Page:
Ripon’s spectacular Remembrance poppy display is down to community effort

Ripon’s display of poppies is now installed annually as a mark of respect for those who made the ultimate sacrifice, but the Remembrance Day event has also become a tourist attraction.

The town is currently decked with around 65,000 poppies, mostly knitted, which are there as a visible recognition to those who gave their lives in the two World Wars and other conflicts.

But like the Tower of London poppy installations which marked the centenary of WW1, Ripon’s display now attracts visitors from many miles away.

Within the last few days, North Yorkshire’s chairman Cllr Stuart Martin – who helps to ensure the display survives by providing support towards fundraising from his localities budget – has spoken to people in town from Cheshire and Lockerbie, visiting specifically to view the display.

It is an impressive sight and was made possible through a online campaign several years ago which saw knitted poppies donated from worldwide locations alongside widespread support from the local community.

Installing the display annually is a task which requires almost military precision – with volunteers from the Ripon Community Poppy Project, set up with assistance from Cllr Martin and residents Hazel Barker and Carol Dunkley.

Displays have been installed around the town and North Yorkshire Fire and Rescue Service staff volunteered to help get the blooms to some of the more hard-to-reach locations.

Cllr Martin said:

Those who made the sacrifice we remember gave us the freedom we have today. Without them, we would not be able to do the things we do and it is important to remember them.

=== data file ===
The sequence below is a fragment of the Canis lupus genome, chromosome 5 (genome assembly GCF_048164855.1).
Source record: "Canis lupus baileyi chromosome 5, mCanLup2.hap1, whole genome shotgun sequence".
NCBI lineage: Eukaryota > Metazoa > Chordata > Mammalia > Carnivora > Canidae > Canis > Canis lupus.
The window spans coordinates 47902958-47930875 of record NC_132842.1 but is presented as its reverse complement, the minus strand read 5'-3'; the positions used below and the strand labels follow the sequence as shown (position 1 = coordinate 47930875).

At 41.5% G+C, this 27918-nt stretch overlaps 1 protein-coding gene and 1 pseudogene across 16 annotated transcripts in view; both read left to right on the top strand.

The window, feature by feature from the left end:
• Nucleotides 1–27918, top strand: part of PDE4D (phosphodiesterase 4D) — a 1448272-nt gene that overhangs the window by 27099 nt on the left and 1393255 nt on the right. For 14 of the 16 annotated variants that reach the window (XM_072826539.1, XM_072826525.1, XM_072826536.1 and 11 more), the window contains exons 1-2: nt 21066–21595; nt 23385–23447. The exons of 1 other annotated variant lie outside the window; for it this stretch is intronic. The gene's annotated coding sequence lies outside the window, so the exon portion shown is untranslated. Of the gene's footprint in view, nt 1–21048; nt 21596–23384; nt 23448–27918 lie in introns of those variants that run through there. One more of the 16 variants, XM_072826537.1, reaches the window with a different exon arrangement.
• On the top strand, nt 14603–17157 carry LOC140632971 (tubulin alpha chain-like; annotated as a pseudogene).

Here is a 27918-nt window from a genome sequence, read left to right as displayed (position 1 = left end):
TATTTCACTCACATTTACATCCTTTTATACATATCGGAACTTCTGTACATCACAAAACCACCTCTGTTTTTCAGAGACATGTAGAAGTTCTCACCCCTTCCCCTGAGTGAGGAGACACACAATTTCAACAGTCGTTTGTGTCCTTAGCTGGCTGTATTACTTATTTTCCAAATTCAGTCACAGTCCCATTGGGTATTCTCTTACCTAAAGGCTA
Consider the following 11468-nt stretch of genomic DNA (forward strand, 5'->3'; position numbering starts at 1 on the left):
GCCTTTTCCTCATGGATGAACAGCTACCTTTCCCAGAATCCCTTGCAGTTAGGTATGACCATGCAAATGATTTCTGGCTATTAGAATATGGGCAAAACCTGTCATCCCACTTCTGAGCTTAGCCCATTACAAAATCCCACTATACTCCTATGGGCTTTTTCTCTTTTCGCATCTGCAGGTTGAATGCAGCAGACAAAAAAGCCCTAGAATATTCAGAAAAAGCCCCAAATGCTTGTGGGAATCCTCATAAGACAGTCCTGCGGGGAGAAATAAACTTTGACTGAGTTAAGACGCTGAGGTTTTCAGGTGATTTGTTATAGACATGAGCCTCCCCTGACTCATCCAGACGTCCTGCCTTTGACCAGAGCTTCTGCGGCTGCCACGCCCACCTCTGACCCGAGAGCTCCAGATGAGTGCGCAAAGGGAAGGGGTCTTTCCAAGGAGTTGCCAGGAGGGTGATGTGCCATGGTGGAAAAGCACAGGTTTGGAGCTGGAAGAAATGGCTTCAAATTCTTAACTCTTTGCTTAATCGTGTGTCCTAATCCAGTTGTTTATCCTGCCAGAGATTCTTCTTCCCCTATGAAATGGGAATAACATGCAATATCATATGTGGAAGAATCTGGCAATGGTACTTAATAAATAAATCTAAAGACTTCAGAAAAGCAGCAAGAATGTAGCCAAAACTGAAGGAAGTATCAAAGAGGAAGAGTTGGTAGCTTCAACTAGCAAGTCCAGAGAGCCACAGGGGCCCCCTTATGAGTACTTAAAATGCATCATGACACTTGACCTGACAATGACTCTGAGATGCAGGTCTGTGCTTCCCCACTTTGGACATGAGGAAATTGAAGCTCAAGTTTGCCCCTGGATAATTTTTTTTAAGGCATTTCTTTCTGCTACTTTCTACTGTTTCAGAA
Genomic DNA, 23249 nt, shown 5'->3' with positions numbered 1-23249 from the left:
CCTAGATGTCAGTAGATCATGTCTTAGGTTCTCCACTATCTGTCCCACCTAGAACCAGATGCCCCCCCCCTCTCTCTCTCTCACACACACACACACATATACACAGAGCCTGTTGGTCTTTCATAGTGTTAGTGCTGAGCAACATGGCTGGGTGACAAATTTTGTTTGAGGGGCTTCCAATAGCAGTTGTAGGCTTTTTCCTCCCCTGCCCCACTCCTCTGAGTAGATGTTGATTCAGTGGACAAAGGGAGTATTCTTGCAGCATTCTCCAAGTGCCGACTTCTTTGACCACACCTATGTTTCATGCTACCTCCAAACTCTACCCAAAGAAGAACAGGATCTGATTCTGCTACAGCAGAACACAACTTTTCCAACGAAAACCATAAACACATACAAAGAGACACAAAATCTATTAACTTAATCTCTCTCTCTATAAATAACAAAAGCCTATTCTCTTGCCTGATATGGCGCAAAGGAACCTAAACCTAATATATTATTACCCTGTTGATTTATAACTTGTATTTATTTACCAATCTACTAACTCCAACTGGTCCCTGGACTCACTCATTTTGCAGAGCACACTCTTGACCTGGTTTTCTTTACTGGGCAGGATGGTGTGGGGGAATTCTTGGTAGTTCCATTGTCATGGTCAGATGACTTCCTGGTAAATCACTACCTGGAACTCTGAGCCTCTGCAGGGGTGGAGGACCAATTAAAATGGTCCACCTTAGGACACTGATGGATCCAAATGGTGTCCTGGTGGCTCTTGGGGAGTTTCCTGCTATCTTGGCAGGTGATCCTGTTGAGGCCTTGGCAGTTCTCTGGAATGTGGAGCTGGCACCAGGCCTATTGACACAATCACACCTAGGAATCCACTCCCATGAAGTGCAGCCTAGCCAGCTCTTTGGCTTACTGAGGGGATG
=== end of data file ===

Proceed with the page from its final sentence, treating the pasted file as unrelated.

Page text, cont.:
Ripon is a military town and 300 of today’s troops will be present for a Remembrance Sunday service in the Spa Gardens, where Cllr Martin will also attend as County Council chairman, followed by a further service at the Cathedral, where the second of Ripon’s two war memorials is situated.

He has provided support from his localities budget towards a fundraising concert, which raises the funds needed to ensure the displays can be repeated annually.

In a further development, metal silhouettes produced to mark the centenary of the end of World War One have been mounted at Hell Wath nature reserve, following years in storage.

Cllr Martin has worked to acquire a license to have them installed at the site which is owned by Tarmac and was the country’s largest military training ground in WW1, with 30,000 troops on site.

That work has been done in conjunction with the Fields of Mud and Seeds of Hope project, with Dan Metcalf, Jeanne Mundy and Joe Priestley.

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